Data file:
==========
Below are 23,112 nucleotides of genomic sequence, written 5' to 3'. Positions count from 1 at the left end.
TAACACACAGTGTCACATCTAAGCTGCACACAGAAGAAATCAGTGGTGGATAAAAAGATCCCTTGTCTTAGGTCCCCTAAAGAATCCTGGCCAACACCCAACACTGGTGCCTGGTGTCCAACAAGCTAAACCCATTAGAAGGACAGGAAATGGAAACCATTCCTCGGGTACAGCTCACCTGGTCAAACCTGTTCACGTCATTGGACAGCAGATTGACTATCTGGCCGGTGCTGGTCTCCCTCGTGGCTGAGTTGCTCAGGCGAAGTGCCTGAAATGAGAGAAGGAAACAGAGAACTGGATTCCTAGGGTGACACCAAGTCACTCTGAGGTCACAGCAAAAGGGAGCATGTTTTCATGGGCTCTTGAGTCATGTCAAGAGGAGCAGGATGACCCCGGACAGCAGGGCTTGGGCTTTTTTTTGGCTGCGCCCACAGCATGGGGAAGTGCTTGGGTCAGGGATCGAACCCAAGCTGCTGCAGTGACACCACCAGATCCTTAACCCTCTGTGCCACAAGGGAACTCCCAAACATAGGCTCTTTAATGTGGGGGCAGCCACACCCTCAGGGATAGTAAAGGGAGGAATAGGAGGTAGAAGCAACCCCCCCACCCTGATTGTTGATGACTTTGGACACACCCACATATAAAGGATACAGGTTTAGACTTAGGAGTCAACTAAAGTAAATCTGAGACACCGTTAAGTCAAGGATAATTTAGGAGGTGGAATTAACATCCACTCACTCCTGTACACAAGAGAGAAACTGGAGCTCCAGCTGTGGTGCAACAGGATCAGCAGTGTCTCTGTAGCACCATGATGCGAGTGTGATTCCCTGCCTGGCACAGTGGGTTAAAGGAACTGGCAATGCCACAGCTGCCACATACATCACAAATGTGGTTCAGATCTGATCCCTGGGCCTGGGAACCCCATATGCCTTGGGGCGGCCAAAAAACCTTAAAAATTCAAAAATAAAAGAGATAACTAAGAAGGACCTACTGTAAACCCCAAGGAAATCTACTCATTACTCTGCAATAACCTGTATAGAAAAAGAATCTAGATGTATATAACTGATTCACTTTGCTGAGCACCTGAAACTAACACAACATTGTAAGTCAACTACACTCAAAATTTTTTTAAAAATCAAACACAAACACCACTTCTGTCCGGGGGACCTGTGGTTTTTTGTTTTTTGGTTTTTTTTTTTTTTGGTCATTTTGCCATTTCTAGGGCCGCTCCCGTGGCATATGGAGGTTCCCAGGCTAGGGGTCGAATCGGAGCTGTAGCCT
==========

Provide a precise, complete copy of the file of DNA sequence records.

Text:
Below are 23,112 nucleotides of genomic sequence, written 5' to 3'. Positions count from 1 at the left end.
TAACACACAGTGTCACATCTAAGCTGCACACAGAAGAAATCAGTGGTGGATAAAAAGATCCCTTGTCTTAGGTCCCCTAAAGAATCCTGGCCAACACCCAACACTGGTGCCTGGTGTCCAACAAGCTAAACCCATTAGAAGGACAGGAAATGGAAACCATTCCTCGGGTACAGCTCACCTGGTCAAACCTGTTCACGTCATTGGACAGCAGATTGACTATCTGGCCGGTGCTGGTCTCCCTCGTGGCTGAGTTGCTCAGGCGAAGTGCCTGAAATGAGAGAAGGAAACAGAGAACTGGATTCCTAGGGTGACACCAAGTCACTCTGAGGTCACAGCAAAAGGGAGCATGTTTTCATGGGCTCTTGAGTCATGTCAAGAGGAGCAGGATGACCCCGGACAGCAGGGCTTGGGCTTTTTTTTGGCTGCGCCCACAGCATGGGGAAGTGCTTGGGTCAGGGATCGAACCCAAGCTGCTGCAGTGACACCACCAGATCCTTAACCCTCTGTGCCACAAGGGAACTCCCAAACATAGGCTCTTTAATGTGGGGGCAGCCACACCCTCAGGGATAGTAAAGGGAGGAATAGGAGGTAGAAGCAACCCCCCCACCCTGATTGTTGATGACTTTGGACACACCCACATATAAAGGATACAGGTTTAGACTTAGGAGTCAACTAAAGTAAATCTGAGACACCGTTAAGTCAAGGATAATTTAGGAGGTGGAATTAACATCCACTCACTCCTGTACACAAGAGAGAAACTGGAGCTCCAGCTGTGGTGCAACAGGATCAGCAGTGTCTCTGTAGCACCATGATGCGAGTGTGATTCCCTGCCTGGCACAGTGGGTTAAAGGAACTGGCAATGCCACAGCTGCCACATACATCACAAATGTGGTTCAGATCTGATCCCTGGGCCTGGGAACCCCATATGCCTTGGGGCGGCCAAAAAACCTTAAAAATTCAAAAATAAAAGAGATAACTAAGAAGGACCTACTGTAAACCCCAAGGAAATCTACTCATTACTCTGCAATAACCTGTATAGAAAAAGAATCTAGATGTATATAACTGATTCACTTTGCTGAGCACCTGAAACTAACACAACATTGTAAGTCAACTACACTCAAAATTTTTTTAAAAATCAAACACAAACACCACTTCTGTCCGGGGGACCTGTGGTTTTTTGTTTTTTGGTTTTTTTTTTTTTTGGTCATTTTGCCATTTCTAGGGCCGCTCCCGTGGCATATGGAGGTTCCCAGGCTAGGGGTCGAATCGGAGCTGTAGCCT